Water Supply


No water supply, no homestead – it’s as simple as that. To which I will add, water pumped from far underground in this era of diminishing aquifers is a very risky proposition. The primary reason we bought this place is because of the water resources.

Water Rights

Water rights and water access were behind many of the range wars in the American Southwest. States vary in the laws regarding water rights. In most states, surface waters (lakes, streams, coastal waters) are publicly owned. Groundwater comes from underground aquifers and is privately owned. People who use groundwater cannot legally exhaust the water source or prevent other people from using it. You have a seasonal creek flowing through your property and want to dig a pond or make a dam? Make sure you are legally permitted to do so, as the dam will interfere with other peoples’ water access. In some areas you cannot build dams or change run-off patterns because it affects fish habitat. Never buy a property unless the water rights are spelled out. If there is a beaver dam on your property, treat it like the priceless jewel it is.

Water Supply and Storage

Our well pumps groundwater from a “house spring” that is around 65 feet deep. We could easily switch to hand pumping or use a bicycle-driven pump to fill cisterns and gravity-feed our house and garden water. The spring doesn’t recharge very fast, especially in the late summer. We supplement it with water storage tanks placed above the kitchen garden so we can gravity feed to the beds and containers. Water to fill these tanks currently comes from the big pond. One tank is on a trailer. We haul it to the pond using the backhoe, pump in water using a small gasoline submersible pump, and then pump it into the other tank. Then we go back and fill the tank on the trailer. This is not an ideal situation because it requires heavy equipment and fossil fuels. We’re planning a roof collection system and larger storage tanks to collect rainwater.


We flood irrigate the pastures and supply drinking water to the livestock from our “big spring” at the other end of the property. The big spring is an artesian water source that flows out of the hillside 100 feet or more above the level of the various pastures. Even in the worst drought years, it has consistently pumped better than 500 gallons of water a minute. Everything is gravity fed; irrigation is a matter of changing gates and doing a little shovel work. Runoff from this irrigation also provides summer water to the north orchard.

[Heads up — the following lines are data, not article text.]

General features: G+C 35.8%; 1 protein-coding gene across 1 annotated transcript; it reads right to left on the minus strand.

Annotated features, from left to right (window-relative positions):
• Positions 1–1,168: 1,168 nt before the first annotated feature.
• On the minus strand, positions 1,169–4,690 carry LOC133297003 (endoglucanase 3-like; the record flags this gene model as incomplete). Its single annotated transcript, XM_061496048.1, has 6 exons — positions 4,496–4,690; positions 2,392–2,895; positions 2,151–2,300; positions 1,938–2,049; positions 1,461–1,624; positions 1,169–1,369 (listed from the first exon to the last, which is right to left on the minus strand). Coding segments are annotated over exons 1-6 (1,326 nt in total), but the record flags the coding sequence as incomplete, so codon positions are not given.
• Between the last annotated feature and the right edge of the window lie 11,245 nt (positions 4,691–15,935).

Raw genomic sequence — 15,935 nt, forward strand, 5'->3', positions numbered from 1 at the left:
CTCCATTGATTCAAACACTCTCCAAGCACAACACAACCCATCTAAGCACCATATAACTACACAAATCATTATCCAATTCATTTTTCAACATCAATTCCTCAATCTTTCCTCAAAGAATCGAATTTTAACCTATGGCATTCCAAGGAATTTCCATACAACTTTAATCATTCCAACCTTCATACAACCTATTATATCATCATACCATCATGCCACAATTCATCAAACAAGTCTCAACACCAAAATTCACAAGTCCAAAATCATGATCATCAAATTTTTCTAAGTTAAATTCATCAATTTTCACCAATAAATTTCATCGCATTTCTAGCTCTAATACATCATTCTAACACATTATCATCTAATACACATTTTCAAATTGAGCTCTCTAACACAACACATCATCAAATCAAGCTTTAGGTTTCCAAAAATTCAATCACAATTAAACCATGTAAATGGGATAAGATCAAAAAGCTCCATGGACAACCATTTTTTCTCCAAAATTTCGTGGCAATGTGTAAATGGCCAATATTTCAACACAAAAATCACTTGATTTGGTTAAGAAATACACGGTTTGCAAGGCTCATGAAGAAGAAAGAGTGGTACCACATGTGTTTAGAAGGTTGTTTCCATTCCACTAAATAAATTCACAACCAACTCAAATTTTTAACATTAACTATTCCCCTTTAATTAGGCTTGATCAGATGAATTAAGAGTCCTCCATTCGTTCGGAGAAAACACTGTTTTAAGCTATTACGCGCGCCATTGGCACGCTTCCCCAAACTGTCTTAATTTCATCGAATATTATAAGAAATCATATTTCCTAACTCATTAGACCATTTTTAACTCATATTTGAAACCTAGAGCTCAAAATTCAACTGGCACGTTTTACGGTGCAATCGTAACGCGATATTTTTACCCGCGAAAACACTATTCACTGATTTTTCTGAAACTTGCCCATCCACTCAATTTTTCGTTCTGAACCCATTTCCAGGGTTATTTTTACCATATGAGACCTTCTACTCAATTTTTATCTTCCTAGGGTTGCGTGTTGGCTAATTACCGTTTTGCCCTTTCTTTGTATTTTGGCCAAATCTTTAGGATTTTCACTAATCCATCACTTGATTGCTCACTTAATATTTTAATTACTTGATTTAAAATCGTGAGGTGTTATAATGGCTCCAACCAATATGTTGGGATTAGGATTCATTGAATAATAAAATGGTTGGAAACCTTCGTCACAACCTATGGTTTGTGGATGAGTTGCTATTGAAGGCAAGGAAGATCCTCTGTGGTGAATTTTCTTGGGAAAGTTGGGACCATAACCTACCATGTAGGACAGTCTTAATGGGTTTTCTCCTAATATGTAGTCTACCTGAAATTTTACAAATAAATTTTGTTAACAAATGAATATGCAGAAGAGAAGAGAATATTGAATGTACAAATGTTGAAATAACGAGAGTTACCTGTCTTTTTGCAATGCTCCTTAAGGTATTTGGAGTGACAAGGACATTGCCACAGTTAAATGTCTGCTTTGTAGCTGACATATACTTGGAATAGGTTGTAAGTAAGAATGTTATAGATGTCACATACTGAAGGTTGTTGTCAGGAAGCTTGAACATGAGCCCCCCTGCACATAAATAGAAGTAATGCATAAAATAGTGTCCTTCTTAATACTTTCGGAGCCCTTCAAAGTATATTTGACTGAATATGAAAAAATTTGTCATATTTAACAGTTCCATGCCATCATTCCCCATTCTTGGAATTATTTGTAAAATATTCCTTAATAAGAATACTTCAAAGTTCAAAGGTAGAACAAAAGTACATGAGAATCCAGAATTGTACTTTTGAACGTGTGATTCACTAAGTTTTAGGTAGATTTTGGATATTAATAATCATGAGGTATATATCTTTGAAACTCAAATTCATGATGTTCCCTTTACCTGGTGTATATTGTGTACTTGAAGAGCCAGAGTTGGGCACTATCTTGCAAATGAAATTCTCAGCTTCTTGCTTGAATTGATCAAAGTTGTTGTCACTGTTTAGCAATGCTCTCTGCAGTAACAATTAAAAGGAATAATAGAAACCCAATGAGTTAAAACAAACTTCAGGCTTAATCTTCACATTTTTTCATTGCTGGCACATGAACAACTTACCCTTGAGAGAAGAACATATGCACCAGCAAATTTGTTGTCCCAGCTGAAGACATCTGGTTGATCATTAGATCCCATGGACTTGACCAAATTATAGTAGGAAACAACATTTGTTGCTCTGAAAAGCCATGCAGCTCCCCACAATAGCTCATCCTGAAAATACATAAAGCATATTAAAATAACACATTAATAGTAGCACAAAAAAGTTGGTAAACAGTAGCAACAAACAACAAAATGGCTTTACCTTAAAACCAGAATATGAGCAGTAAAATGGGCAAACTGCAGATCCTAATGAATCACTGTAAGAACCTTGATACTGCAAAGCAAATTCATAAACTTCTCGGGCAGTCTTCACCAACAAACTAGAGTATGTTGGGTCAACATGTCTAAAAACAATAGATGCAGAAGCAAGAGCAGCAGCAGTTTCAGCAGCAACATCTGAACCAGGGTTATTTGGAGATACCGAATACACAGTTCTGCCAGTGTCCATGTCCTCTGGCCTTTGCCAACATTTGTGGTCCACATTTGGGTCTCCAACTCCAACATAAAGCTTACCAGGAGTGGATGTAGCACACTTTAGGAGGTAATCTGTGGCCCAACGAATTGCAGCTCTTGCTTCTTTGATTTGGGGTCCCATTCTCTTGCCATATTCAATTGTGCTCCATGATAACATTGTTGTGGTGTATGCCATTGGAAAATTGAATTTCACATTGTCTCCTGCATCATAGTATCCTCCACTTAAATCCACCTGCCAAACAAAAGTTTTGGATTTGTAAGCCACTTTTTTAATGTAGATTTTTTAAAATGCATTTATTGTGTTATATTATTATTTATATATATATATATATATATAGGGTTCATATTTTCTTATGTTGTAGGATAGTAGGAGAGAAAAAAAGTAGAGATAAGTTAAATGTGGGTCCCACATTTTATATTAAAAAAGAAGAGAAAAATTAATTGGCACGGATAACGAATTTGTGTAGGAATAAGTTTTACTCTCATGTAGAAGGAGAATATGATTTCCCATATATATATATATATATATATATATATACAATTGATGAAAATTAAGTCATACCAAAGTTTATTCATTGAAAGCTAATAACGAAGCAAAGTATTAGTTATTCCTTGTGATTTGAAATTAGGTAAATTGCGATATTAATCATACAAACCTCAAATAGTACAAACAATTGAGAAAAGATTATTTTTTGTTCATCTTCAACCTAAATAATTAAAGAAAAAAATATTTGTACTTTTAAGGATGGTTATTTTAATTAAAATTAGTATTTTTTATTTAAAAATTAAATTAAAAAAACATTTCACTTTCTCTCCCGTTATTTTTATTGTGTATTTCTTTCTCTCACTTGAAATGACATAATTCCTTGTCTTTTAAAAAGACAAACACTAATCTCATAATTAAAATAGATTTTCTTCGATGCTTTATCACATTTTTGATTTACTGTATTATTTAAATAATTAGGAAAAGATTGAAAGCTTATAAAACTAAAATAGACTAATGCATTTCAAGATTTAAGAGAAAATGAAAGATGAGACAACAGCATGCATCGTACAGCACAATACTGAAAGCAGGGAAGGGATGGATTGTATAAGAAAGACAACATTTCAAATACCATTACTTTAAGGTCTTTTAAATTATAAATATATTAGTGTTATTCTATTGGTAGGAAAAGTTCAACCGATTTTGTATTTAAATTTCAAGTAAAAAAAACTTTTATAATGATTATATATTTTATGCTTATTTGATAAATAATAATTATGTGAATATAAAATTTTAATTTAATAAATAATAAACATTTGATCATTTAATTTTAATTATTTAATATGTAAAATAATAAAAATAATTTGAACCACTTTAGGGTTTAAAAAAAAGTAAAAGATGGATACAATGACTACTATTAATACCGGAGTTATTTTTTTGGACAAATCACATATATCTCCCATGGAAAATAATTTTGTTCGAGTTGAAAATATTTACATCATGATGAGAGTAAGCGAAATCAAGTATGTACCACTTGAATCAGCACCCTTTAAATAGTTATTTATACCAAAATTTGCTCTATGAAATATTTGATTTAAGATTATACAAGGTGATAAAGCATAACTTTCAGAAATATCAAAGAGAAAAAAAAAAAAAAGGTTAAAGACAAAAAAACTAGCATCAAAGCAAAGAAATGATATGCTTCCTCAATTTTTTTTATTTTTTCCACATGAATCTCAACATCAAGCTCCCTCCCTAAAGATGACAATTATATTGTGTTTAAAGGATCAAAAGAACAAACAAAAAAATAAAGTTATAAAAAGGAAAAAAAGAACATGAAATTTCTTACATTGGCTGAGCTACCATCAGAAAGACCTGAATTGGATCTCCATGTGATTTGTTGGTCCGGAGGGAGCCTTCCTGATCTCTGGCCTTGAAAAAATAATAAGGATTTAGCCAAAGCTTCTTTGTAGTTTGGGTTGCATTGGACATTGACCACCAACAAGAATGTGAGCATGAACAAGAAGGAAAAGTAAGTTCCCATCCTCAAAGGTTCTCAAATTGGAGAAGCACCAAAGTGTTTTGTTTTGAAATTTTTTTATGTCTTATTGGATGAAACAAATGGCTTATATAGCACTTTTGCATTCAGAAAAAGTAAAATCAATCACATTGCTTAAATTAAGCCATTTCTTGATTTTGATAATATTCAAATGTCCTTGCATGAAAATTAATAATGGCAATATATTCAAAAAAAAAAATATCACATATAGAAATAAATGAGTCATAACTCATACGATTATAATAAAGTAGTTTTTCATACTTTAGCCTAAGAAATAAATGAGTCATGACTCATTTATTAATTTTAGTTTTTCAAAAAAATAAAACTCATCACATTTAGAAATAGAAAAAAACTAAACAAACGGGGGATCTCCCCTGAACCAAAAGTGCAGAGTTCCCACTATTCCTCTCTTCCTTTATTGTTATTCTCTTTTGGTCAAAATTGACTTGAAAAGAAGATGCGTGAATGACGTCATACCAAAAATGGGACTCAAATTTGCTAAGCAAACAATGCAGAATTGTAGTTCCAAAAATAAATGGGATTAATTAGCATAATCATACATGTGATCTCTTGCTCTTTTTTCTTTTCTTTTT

We have multiple springs that flow from the hillsides on our property. Some are seasonal and some year-round. They provide enough water to keep quite a lot of the annual and perennial grasses and forbs going during the summer months. The original owners of this property created ponds and catchment basins in various places to collect as much rainfall runoff as possible. I suspect many of them were dug/built using horsepower, just as the original irrigation system included hand-built wooden flumes. While most of them dry out in the summer and there is certainly evaporation loss, the soil absorbs much of the water.

Low-Water Homesteads

Money usually is an object, but whether you are rich or not rich, expect to spend it to assure your water supply. Accept that in order to secure adequate water, you will probably have to choose land that is less desirable overall. If rainfall is adequate but on the low side, plan on collecting rainwater into cisterns or storage tanks for your house, livestock and garden water. Cisterns can make a low-water homestead livable. A suitably located cistern can also provide you with gravity feed water for the house or water you can pump with a small solar pump.

Water Supply and Floods

Unless you want to be a desert hermit and have extensive skill in desert living, I would avoid homesteads in the American Southwest. Such places are already overpopulated from the water standpoint and will just get drier. The classic advice is to choose a place that has a year-round spring or creek. One downside of this advice is most land that fits the description has already been snapped up. Another is that real estate agents and the average homeowner have heard the classic advice and jacked up the price accordingly.

On the other side of the coin, the more humid eastern states may have adequate rainfall. Compared to the arid west, however, they are also much more susceptible to flooding. Coastal states must deal with storm surge. Flat states like Florida and Louisiana were originally swampland. Many low-lying areas in the south or California’s Central Valley are also prone to flooding.

Too Much Water

Even living in the mountains is no guarantee you won’t have a flood. Many years ago, a rain cell became trapped over an area near us where the elevation is close to 2000 feet. That cell dumped five inches of rain in one hour. A shallow gully caught a large proportion of the run-off and funneled it across a small vineyard and the state highway. The water was at least two feet deep. In flatter areas, rivers may go over the banks or levees fail. Just look at storm damage from hurricanes or the recent California floods to see how destructive too much water can be.

When it comes to water supply, apply the Goldilocks principle (just right). Give very careful thought to how you will manage either a dearth or an excess of water on your homestead.

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